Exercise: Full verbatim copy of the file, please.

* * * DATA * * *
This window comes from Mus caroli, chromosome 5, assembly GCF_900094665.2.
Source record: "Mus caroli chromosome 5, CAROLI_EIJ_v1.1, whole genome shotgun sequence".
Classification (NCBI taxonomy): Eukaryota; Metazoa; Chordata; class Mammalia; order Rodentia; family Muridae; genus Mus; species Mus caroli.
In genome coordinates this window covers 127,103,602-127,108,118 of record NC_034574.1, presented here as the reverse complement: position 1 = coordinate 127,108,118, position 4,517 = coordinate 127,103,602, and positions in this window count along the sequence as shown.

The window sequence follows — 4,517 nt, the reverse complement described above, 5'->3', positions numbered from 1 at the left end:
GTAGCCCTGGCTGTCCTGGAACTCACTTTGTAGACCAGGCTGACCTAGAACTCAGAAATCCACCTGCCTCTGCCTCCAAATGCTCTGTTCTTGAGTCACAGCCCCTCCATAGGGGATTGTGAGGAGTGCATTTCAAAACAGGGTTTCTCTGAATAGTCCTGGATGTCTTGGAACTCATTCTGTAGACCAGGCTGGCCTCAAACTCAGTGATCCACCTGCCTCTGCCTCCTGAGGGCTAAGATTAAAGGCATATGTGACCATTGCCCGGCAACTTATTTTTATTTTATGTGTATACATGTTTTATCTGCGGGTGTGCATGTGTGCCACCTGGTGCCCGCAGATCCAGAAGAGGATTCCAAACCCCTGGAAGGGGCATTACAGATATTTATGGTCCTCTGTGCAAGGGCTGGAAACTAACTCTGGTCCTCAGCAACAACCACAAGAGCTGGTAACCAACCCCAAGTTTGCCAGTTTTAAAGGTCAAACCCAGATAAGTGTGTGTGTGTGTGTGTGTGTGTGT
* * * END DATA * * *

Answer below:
This window comes from Mus caroli, chromosome 5, assembly GCF_900094665.2.
Source record: "Mus caroli chromosome 5, CAROLI_EIJ_v1.1, whole genome shotgun sequence".
Classification (NCBI taxonomy): Eukaryota; Metazoa; Chordata; class Mammalia; order Rodentia; family Muridae; genus Mus; species Mus caroli.
In genome coordinates this window covers 127,103,602-127,108,118 of record NC_034574.1, presented here as the reverse complement: position 1 = coordinate 127,108,118, position 4,517 = coordinate 127,103,602, and positions in this window count along the sequence as shown.

The window sequence follows — 4,517 nt, the reverse complement described above, 5'->3', positions numbered from 1 at the left end:
GTAGCCCTGGCTGTCCTGGAACTCACTTTGTAGACCAGGCTGACCTAGAACTCAGAAATCCACCTGCCTCTGCCTCCAAATGCTCTGTTCTTGAGTCACAGCCCCTCCATAGGGGATTGTGAGGAGTGCATTTCAAAACAGGGTTTCTCTGAATAGTCCTGGATGTCTTGGAACTCATTCTGTAGACCAGGCTGGCCTCAAACTCAGTGATCCACCTGCCTCTGCCTCCTGAGGGCTAAGATTAAAGGCATATGTGACCATTGCCCGGCAACTTATTTTTATTTTATGTGTATACATGTTTTATCTGCGGGTGTGCATGTGTGCCACCTGGTGCCCGCAGATCCAGAAGAGGATTCCAAACCCCTGGAAGGGGCATTACAGATATTTATGGTCCTCTGTGCAAGGGCTGGAAACTAACTCTGGTCCTCAGCAACAACCACAAGAGCTGGTAACCAACCCCAAGTTTGCCAGTTTTAAAGGTCAAACCCAGATAAGTGTGTGTGTGTGTGTGTGTGTGTGT